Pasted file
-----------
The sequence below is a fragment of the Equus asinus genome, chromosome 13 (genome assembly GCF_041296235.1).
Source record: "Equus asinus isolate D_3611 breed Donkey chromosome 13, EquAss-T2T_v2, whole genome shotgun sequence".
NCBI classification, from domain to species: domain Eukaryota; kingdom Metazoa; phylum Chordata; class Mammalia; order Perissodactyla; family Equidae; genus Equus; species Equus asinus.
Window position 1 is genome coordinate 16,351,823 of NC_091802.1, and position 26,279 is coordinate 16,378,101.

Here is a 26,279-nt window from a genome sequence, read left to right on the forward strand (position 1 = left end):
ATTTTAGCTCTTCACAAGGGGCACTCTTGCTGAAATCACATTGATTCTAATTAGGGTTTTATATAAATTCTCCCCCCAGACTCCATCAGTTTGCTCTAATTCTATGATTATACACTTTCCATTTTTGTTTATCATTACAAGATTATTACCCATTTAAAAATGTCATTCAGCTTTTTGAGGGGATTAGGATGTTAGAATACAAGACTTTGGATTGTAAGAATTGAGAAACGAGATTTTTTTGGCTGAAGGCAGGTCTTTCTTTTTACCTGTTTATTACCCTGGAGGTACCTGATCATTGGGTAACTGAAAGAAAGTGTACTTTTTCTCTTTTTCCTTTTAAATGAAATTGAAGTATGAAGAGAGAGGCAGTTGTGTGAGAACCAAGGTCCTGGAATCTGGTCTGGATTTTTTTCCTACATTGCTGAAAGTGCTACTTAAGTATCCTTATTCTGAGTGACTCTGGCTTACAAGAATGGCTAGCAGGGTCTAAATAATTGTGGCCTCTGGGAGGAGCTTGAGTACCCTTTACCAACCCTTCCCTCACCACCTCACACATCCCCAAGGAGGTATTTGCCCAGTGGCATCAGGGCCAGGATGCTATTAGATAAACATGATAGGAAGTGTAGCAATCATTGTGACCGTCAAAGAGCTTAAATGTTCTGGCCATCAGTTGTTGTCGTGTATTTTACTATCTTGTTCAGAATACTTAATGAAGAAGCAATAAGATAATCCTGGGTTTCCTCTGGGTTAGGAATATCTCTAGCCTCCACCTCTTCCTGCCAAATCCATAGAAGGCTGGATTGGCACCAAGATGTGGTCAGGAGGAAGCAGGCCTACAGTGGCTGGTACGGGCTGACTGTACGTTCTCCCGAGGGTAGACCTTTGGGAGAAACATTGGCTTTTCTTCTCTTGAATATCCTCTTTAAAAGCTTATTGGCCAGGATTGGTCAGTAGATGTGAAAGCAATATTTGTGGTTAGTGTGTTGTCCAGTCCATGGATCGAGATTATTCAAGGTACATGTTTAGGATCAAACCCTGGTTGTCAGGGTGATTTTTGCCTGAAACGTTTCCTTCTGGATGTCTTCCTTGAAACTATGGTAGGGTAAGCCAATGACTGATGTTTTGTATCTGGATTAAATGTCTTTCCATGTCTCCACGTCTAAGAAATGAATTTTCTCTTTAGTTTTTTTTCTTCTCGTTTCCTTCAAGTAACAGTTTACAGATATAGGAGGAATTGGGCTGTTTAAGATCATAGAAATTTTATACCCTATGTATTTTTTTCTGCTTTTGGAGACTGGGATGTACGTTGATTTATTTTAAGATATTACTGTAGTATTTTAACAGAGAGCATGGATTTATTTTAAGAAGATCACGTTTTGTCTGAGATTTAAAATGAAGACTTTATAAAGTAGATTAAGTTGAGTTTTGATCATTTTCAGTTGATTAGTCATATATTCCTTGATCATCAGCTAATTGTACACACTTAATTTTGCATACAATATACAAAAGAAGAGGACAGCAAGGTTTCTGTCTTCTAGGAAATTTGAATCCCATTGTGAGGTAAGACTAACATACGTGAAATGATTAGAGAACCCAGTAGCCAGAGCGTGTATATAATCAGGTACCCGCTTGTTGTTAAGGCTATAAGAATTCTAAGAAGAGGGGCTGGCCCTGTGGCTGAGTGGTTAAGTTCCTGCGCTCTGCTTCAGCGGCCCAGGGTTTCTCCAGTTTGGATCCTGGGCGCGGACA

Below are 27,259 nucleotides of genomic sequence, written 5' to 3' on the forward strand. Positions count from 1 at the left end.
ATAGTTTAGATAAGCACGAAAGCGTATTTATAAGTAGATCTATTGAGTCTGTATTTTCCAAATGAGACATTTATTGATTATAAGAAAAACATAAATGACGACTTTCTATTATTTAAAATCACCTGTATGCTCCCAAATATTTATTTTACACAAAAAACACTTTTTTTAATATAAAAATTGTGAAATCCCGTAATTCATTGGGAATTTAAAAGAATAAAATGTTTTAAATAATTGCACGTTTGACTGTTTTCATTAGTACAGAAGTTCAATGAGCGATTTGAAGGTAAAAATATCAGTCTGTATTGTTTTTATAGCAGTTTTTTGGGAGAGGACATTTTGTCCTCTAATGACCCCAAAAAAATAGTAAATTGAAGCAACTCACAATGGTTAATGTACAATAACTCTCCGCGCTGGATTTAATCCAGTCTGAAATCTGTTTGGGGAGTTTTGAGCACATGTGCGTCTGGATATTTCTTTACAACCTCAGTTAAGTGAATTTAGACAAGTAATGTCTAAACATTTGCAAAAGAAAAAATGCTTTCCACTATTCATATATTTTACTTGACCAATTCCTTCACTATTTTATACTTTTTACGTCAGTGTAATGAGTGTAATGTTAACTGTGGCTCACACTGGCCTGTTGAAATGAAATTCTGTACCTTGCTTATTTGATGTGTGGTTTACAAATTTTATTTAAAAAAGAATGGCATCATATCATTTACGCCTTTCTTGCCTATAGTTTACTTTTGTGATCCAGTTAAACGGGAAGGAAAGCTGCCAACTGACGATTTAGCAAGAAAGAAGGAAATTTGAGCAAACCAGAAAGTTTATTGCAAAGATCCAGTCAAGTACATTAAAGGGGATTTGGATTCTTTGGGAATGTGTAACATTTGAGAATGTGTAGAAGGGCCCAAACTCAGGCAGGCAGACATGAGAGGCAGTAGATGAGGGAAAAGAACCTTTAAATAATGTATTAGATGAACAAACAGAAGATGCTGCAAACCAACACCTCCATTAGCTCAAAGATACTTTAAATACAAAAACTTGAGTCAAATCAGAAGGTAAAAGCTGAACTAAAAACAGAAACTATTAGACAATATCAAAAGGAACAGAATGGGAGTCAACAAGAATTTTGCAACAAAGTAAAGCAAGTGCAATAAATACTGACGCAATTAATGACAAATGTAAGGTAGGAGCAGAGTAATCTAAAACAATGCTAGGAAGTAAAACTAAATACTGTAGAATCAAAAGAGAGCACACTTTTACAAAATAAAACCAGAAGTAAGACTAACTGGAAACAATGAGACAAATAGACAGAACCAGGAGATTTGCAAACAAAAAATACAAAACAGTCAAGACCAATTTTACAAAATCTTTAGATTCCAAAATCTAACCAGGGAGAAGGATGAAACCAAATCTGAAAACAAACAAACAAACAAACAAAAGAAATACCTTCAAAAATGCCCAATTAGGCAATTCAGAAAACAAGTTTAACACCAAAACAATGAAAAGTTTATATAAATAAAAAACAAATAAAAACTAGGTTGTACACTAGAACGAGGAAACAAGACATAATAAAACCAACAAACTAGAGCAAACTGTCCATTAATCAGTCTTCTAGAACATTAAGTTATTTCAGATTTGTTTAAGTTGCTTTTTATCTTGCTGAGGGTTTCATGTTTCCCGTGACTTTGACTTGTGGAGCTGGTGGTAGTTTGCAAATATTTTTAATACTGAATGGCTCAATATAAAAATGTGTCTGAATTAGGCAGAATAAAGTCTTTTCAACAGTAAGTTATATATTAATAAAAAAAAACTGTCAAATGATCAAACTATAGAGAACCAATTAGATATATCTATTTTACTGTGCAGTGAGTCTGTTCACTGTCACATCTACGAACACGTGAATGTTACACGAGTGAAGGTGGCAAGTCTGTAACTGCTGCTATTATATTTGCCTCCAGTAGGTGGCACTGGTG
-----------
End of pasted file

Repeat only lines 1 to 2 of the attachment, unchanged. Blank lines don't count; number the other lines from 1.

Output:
The sequence below is a fragment of the Equus asinus genome, chromosome 13 (genome assembly GCF_041296235.1).
Source record: "Equus asinus isolate D_3611 breed Donkey chromosome 13, EquAss-T2T_v2, whole genome shotgun sequence".